I'll share about the clothing worn by my sister and I later this week as part of the latest Winter Wear Designs blog tour. Today, however, I'm going to share all about my mom's outfit.
This outfit began when I found a rose printed stretch denim at a small Mennonite fabric store. The fabric immediately caught my eye and I stood there, handling and admiring it, and wondering if I ought to buy it. I had no idea what I would make with rose-printed stretch denim, but it was pretty. Then my mom walked by and solved the dilemma for me.
"Get it" she said.
"But I don't know what I would use it for" I replied
"I'd wear a pair of jeans from it" my mom said.
Thus, I bought the rose covered stretch denim, sometime in March, with every intention of turning it into a pair of jeans for my mom. Sometimes you don't *need* to turn the pretty fabric into something for yourself, you just need a chance to work with it, handle it, turn it into something pretty and wearable for someone. Such was the case with this denim.
A couple weeks ago, I finally cut into the denim, using the Simple Skinny Jeans pattern from Sew Liberated. (The same pattern I used to make these jeans for my mom). With a knit waistband and no fly, this is a super quick and easy "jeans" pattern to make. It goes together in under 4 hours and, judging by how often my mom wears the pair I made her for Christmas, appears to be very comfortable.
Anyway, back to the making of the jeans. The cut out jeans have been sitting in a basket next to my sewing machine, just waiting to be assembled, for a while now. Saturday afternoon, upon finishing the Easter outfits for my sister and I, I decided I really wanted to make something new for my mom too. So, out came the jeans. The floral pattern seemed quite Easter appropriate.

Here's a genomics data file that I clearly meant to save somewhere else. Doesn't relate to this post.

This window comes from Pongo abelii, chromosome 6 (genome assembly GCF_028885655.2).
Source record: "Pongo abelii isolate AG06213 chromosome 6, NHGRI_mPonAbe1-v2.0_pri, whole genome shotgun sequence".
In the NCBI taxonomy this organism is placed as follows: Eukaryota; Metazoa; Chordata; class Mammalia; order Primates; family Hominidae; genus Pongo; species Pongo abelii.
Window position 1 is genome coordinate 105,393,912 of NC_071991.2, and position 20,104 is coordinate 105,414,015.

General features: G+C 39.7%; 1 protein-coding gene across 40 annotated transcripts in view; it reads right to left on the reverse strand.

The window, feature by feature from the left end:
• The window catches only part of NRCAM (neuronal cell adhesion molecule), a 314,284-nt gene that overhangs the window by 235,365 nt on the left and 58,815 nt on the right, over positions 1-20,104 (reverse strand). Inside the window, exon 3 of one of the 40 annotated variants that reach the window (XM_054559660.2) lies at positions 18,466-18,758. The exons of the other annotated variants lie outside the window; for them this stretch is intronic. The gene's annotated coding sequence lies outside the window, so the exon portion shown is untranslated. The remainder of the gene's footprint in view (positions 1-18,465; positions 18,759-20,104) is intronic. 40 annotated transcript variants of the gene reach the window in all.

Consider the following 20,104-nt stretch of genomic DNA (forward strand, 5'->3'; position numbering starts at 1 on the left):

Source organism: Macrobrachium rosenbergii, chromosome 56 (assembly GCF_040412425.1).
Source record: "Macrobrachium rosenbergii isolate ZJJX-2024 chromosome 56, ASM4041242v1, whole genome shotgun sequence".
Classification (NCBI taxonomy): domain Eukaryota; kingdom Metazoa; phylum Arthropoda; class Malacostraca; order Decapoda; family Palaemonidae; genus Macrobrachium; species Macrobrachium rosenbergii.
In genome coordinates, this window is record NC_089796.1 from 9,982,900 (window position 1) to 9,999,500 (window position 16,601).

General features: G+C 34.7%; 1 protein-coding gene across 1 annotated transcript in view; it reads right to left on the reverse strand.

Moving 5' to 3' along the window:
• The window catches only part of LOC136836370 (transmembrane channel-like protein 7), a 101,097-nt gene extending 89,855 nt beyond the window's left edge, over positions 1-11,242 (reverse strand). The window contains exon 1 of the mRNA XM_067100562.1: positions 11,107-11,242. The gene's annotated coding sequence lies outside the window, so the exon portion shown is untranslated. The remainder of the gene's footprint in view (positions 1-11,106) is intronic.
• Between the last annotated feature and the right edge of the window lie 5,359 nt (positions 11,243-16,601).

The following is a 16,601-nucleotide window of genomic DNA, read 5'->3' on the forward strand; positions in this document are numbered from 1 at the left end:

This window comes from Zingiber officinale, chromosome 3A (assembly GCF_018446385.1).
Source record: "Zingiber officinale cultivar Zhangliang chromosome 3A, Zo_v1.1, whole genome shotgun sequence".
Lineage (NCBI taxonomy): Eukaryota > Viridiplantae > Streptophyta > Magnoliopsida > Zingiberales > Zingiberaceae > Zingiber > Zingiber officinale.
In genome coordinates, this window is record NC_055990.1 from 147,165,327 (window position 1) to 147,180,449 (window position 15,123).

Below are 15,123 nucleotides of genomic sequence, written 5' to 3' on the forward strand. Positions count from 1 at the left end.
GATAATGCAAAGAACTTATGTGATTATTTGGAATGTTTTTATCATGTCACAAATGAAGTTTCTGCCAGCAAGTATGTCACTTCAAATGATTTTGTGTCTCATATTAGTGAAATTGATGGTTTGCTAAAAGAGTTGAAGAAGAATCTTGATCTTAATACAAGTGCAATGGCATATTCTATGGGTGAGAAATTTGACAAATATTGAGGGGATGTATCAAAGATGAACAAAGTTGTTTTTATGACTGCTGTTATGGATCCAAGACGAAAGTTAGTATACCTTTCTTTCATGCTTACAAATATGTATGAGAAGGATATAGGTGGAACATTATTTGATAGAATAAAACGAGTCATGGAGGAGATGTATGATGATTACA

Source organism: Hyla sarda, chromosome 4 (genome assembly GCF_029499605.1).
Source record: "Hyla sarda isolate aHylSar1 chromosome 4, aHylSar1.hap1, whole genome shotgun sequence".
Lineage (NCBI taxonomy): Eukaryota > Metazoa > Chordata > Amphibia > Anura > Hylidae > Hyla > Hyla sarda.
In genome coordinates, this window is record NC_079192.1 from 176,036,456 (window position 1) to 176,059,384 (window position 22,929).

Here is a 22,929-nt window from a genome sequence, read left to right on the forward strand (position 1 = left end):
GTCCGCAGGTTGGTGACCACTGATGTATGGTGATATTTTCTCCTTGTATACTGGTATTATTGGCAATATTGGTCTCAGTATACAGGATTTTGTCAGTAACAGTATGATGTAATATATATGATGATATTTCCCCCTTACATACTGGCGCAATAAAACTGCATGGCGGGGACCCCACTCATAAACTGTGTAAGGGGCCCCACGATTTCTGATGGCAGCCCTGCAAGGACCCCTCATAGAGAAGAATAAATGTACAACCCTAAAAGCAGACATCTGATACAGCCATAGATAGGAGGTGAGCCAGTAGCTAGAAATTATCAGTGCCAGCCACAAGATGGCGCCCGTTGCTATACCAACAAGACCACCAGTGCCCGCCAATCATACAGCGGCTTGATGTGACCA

The first thing I do every time I make jeans, is decorate the back pockets with a bit of top stitching. Coming up with a decorative top stitching idea and executing it, is my favorite part of the whole jeans- making process. For this pair of rosy pants, I decided to use gray top stitching thread, as that's what I had on hand that coordinated nicely with the fabric.
The top stitching just about disappears in the rose pattern of the denim - but I know it's there and it makes me happy. More visible top stitching might be a bit of a sensory overload with this already busy fabric.
The fly on this jeans pattern is completely faux - just some top stitching on the left (when you're wearing the jeans) front panel. So, just top stitch and go, that's what I've done the past two times I've made this pattern. This time however, I decided to add something extra. No, I didn't make it a functional fly in any way, shape, or form.What I did is add a fly facing of sorts to make the fake fly a little more substantial and prevent the top stitching from stretching out the fabric of anything.
It may not look like much, but it does give the fake fly a more "real" appearance.
I finished the jeans early saturday evening, and presented them to my mom. She was surprised and appeared to be quite pleased with them, though she did comment that she wasn't sure what shirt she had to go with them. She needn't have worried, I'd already thought of that.
When I was cutting out the jeans, I was admiring the different shades of pink and green in the print, and considering what fabrics I might have in my stash that would coordinate. I recalled a pale green (pale teal?), very stretchy, rib knit I bought at Wal a year ago. It would match wonderfully, and be quite suitable for the Miramar top from Scroop Patterns. (I recently blogged the Miramar tops I made myself here)